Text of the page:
SUA is the most common developmental abnormality of the umbilical cord,1 and is frequently associated with an increased incidence of atresia of hollow visceral organs, gastrointestinal and urogenital abnormalities, musculoskeletal, cardiovascular and central nervous system malformations and limb reduction defects2, 3. SUA is also frequently associated with an increased risk of premature labour, IUGR and stillbirths2. The aetiopathogenesis of SUA has not been fully elucidated, however, three possible mechanisms have been suggested in the embryogenesis of SUA. Firstly, there may be primary agenesis of one of the umbilical arteries2. Secondly, there may be secondary regression of a pre-existing normally formed artery3 and lastly there may be persistence of the original single allantoic artery of the body stalk4. Regression of a pre-existing normal artery may result from a thrombotic or thrombo-embolic event5 leading to haemodynamic disturbances in foetal blood flow, ultimately leading to atresias and other anomalies. The occurrence of SUA and accompanying malformations linked to ischaemia may be attributed to a generalized or multi-focal endothelial dysfunction, that is prone to result in vascular thrombosis, leading to ischaemia 4,6,7. It has been suggested that generalized coagulopathy could possibly lead to the occurrence of obstructive vascular events in several arterial branches. This could possibly explain the combination of SUA with multiple concurrent anomalies related to vascular insufficiency. 6,8,9 Increased coagulability may be caused by twin-to-twin transfusion syndrome, and various metabolic, immunological, genetic and infectious factors 8. This mechanism may have played a role in case 13, where one twin was a normal female and the stillborn twin was an acardiac monster with absence of most organ systems and gross deformities of the head, face and neck.
In our series, apart from the malformations listed in Table 1, five foetuses had cystic renal dysplasia, of which two cases were associated with posterior urethral valves. Two cases showed features of Potter's sequence and one case had Meckel's syndrome. The latter two abnormalities have not been described previously in association with SUA syndrome. The exact pathogenetic mechanism is unclear. Congenital urinary obstruction in the form of urethral atresia, posterior urethral valves or anterior urethral diverticulum may be associated with renal dysplasia 10,11,12. As a general rule, the more severe the obstruction, the more severe is the dysplasia 10. This was observed in four of the cases, each with unilateral or bilateral cystic renal dysplasia associated with obstruction in the urinary tract, either in the form of hypoplastic or absent bladder (cases 8,10), urethral atresia (case 7) or in the form of posterior urethral valves (cases 9,15).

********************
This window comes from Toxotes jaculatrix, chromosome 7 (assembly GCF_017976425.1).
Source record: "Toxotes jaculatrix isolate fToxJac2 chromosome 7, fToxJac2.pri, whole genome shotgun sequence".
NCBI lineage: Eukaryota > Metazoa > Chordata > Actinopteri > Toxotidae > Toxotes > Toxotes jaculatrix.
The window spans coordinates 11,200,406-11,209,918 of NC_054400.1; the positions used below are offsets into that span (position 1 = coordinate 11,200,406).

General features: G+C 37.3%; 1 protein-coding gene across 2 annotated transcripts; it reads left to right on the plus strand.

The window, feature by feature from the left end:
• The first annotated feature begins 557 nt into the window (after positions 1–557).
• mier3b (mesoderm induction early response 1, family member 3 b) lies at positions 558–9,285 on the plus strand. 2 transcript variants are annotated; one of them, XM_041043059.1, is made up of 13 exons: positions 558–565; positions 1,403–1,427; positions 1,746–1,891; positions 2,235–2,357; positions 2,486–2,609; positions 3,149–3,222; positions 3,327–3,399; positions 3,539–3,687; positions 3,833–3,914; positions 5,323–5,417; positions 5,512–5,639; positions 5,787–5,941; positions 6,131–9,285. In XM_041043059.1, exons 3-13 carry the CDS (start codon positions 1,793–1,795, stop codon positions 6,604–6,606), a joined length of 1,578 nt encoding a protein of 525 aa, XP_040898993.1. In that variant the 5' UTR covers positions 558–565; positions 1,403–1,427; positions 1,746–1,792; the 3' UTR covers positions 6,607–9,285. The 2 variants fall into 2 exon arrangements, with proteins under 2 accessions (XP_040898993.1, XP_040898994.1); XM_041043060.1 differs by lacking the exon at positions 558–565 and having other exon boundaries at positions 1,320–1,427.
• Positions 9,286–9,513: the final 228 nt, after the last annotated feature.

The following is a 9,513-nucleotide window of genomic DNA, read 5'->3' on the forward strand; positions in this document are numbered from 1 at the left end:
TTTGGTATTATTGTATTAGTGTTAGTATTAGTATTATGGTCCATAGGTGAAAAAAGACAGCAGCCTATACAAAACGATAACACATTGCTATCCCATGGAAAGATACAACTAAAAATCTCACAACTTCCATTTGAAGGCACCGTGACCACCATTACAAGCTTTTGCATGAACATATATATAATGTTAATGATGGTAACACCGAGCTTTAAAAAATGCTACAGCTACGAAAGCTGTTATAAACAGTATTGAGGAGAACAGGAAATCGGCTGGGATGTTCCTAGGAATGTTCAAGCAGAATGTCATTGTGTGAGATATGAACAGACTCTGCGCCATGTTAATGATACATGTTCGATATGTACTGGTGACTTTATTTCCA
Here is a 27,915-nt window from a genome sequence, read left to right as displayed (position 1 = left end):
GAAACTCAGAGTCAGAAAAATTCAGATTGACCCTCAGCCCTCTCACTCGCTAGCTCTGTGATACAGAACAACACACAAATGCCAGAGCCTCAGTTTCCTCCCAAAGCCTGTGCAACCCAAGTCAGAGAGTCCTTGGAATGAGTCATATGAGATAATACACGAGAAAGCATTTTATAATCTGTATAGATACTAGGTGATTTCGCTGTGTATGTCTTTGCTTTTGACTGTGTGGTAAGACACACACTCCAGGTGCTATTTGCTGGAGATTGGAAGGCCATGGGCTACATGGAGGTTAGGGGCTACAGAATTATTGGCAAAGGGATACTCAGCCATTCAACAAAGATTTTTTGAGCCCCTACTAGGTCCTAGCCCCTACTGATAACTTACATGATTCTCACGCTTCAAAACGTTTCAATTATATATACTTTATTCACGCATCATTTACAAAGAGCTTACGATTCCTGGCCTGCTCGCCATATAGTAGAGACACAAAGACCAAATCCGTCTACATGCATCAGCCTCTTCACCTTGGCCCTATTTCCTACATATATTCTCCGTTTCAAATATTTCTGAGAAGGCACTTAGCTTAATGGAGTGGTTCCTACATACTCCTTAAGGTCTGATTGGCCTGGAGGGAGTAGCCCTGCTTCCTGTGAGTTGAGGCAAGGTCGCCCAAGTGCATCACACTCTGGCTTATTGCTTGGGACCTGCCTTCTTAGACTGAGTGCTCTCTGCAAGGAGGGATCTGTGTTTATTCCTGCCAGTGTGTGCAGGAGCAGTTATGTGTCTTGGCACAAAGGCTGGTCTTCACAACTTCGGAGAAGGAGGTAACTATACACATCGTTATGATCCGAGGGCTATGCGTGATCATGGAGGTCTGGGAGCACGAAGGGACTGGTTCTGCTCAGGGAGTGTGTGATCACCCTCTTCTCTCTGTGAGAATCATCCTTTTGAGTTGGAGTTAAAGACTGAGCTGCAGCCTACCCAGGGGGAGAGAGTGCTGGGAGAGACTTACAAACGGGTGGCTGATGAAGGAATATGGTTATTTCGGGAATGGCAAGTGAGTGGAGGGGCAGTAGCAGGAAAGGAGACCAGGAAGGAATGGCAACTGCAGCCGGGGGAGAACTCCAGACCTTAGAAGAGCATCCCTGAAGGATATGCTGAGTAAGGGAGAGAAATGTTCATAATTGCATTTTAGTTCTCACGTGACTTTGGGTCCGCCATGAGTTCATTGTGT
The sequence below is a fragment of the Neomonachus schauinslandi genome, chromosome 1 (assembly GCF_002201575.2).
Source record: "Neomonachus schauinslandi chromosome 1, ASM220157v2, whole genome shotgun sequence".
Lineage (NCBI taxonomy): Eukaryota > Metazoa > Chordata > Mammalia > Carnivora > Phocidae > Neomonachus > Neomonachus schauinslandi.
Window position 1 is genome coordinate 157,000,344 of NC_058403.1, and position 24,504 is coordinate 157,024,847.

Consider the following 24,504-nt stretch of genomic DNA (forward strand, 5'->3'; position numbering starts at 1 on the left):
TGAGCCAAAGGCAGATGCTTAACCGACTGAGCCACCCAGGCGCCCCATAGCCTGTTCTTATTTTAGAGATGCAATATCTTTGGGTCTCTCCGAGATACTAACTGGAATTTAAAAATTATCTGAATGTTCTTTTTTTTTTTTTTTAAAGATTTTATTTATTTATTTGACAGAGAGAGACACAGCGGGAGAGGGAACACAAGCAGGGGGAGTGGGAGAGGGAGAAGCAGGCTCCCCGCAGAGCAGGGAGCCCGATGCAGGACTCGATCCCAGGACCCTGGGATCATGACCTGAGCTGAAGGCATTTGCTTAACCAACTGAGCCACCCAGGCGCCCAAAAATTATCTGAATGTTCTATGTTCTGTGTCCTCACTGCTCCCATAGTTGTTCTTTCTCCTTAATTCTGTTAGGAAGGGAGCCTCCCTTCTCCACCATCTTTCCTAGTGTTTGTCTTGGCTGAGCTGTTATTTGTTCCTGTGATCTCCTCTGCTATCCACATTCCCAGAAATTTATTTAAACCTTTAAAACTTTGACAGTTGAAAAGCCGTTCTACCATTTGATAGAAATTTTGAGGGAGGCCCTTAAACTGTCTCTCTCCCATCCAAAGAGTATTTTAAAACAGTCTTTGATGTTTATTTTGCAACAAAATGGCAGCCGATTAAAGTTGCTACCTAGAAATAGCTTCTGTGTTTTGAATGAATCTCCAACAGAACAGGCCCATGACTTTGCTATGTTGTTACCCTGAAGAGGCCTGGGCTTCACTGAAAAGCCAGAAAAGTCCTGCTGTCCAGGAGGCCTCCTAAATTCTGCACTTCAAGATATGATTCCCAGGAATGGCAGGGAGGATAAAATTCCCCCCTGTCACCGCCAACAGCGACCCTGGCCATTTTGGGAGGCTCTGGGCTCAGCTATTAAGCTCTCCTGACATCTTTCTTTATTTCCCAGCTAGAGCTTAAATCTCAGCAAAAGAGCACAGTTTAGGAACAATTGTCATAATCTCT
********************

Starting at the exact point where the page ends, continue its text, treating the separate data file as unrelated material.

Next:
An unique finding was the hitherto undocumented co-existence of SUA with Meckel's syndrome (case 11). Meckel's syndrome, transmitted as an autosomal recessive trait, has a highly variable phenotype. Cystic renal dysplasia is recognized as the most consistent abnormality 13,14.The other more common abnormalities include posterior encephalocele, cleft palate, polydactyly, syndactyly, ambiguous genitalia, hypoplastic bladder and cysts in the liver and lungs.
With Meckel's syndrome, as was demonstrated in case 11, the kidneys have bilateral rounded cysts ranging in size from a few millimeters to several centimeters (Figure 3). The cysts are lined by multilayered transitional epithelium or by a single layer of low to high cuboidal epithelium (figure 3,4). The stroma is loose, abundant and foetal-like in between the cysts, with normal nephrogenesis at the periphery of the kidneys 15,16 (Figure 5).
The association of Meckel's syndrome with SUA may be due to a common aetiopathogenesis, probably due to either urinary outflow obstruction secondary to bladder hypoplasia or due to vascular insufficiency resulting in cystic renal dysplasia. However, the association may be entirely co-incidental and therefore warrants further study of more cases with similar combination of malformations.
Apart from well documented associations with malformations of the urogenital tract, gastrointestinal tract, cardiovascular, musculo-skeletal and central nervous system and limb reduction defects, SUA may also be associated with cases of cystic renal dysplasia, Potter's sequence and Meckel's syndrome. These anomalies could be due to obstruction to the urinary outflow, which is known to cause cystic renal dysplasia or could have a vascular basis due to ischaemia, of which, SUA is an important marker. It is quite possible that the pathogenetic mechanism in the above malformations is multi-factorial, with SUA playing a major role. Whether the association of SUA with these malformations is statistically significant warrants further study of larger series of cases over a longer time span.